Shiv follows with her own impromptu eulogy, mostly focused on how terrifying Logan could be when she and her siblings were little kids. Like Culkin and Strong, Sarah Snook nails her big moment, playing this speech so that it sits right between “here’s a funny story about a grumpy old man” and an accusation of abuse. Shiv calls her father “hard on women” — and the shot of Kendall that follows is a reminder of his own issues with Rava and Jess.
It is interesting to hear Shiv give such a harsh assessment of Logan’s parenting after what she had said to Matsson before the funeral. Readjusting their strategy for a looming Mencken presidency, they have decided to show they can play ball with a neo-fascist. Step 1: Promise that GoJo-Waystar will have an American CEO … like maybe Shiv. But when Matsson mentions that he heard a rumor about her being pregnant, she concocts a version of motherhood where she is “emailing through her vanity cesarean” and her kid “will never see her.” It’s positively Logan-esque.
After the funeral, the scramble for Waystar begins. Kendall capitalizes on his eulogy momentum by authorizing Hugo to start leaking to the media about Matsson’s shaky standing with the Waystar board. (“You’ll be my dog, but the scraps from the table will be millions,” he tells Hugo about the state of their business relationship. “Woof woof,” Hugo replies.) He also coaxes his father’s former bodyguard/confessor Colin to come work for him. He too is becoming more Logan-y by the minute.
But as it turns out, Shiv’s play has juice. Kendall realizes he may have miscalculated when he corners Mencken at the post-funeral reception and the presumptive President-elect intimates that ATN may need him more than vice versa. “I thought you were the sound system,” Mencken says to Kendall. “Now you want to choose the track?” It doesn’t help that Kendall is interrupted by a succession of embarrassing family members: first Greg, then Roman (Mencken: “It’s the Grim Weeper!”), then Connor.
It’s no wonder that Mencken seems relieved to talk with Shiv and Matsson, who seem … well, cooler. They both encourage him to broaden his thinking, with Shiv reminding him that Logan was more about “money, winning and gossip” than ideological purity and Matsson talking up the potential advantages (including “fun”) of allying with a “thought leader” tech bro. So as we head into the “Succession” finale next week, Kendall and Shiv both, seen in the right light, seem to have an edge in the fight to become the new Waystar CEO.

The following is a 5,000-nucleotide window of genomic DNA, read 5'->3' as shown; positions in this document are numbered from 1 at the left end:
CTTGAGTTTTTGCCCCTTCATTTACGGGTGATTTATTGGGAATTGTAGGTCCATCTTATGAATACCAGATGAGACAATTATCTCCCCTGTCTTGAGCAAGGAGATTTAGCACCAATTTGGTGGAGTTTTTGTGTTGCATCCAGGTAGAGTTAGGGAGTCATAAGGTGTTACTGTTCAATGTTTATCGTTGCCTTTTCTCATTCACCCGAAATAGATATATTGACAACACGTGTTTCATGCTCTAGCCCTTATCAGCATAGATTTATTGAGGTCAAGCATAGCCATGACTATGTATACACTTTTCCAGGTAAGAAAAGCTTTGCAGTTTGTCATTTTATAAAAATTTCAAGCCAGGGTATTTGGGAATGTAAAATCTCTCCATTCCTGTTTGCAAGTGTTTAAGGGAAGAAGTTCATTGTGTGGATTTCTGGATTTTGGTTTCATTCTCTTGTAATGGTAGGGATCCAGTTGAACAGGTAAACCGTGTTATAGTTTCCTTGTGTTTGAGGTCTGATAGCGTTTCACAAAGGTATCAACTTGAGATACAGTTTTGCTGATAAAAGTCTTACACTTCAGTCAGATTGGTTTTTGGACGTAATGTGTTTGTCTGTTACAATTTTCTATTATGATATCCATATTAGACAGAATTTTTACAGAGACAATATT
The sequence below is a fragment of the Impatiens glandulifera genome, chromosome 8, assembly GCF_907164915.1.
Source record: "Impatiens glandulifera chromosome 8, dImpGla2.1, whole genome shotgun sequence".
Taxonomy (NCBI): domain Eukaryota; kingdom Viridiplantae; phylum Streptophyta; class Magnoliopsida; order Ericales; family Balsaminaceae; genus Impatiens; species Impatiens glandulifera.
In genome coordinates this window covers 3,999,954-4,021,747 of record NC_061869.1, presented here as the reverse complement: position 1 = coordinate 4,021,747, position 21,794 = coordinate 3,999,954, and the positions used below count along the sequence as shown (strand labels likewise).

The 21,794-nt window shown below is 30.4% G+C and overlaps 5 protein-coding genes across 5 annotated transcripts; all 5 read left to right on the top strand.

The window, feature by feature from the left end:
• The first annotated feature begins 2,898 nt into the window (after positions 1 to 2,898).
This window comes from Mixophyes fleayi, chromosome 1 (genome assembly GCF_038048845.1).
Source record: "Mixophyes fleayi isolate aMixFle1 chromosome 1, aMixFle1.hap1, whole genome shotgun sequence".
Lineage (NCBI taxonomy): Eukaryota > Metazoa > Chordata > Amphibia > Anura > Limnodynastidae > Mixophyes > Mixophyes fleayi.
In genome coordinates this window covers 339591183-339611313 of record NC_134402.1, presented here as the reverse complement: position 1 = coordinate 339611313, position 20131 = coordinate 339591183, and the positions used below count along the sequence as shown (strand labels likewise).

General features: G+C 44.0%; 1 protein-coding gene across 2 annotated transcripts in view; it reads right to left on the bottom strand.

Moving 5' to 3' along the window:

So where does that leave Roman? Still reeling from his funeral disaster. As Kendall asks for his brother’s help in the coming board battle against Shiv, he chastises Roman bluntly for screwing everything up. Roman then leaves the reception to crash one of the protest marches happening outside, where he yells at and gets smacked around by the angry leftists.
This suits him just fine. When it comes to reactions, Roman would always rather people look at him with anger than with pity — or, worse, with indifference.
Here’s another one for the “Kendall can’t stand to see his family get bullied” file: When Mencken makes fun of Roman’s crying jag, Kendall immediately shuts that joke down.
And here’s another brilliant reaction shot: When Kendall speaks at the funeral about how Logan “made” him and his siblings, the editors cut to Lady Caroline, looking a bit peeved.
There is not a lot of gut-busting comedy this week, though the Roy kids do get in some good riffs while gawking at Logan’s tomb, an ornate shrine he bought from a dot-com pet supply guy. Shiv calls the seller “cat food Ozymandias,” asks whether her dad was “in a bidding war with Stalin and Liberace,” then suggests the grave could be a tax write-off because, “It’s technically a residence.”
The tomb has plenty of room for more family members, should any of Logan’s children want to spend eternity with their problematic patriarch. Connor pipes up and says he wouldn’t mind a top bunk. Kendall hesitates, saying, “I had trouble finishing a scotch with him.” And Roman? “He made me breathe funny,” he says.
Shiv, bothered by how little she really knew — or perhaps wanted to know — about her father’s character, asks Frank and Karl, “How bad was Dad?” They reassure her that he was “a salty dog but a good egg,” adding, “What you saw was what you got.” Then after she leaves, Karl half-shrugs, looks at Frank and asks, “Right?” Frank, halfheartedly: “Right.”
Shiv, as the funeral ends and the cemetery prepares to inter her father: “I’m intrigued to see how he gets out of this one.”
Continue reading the main story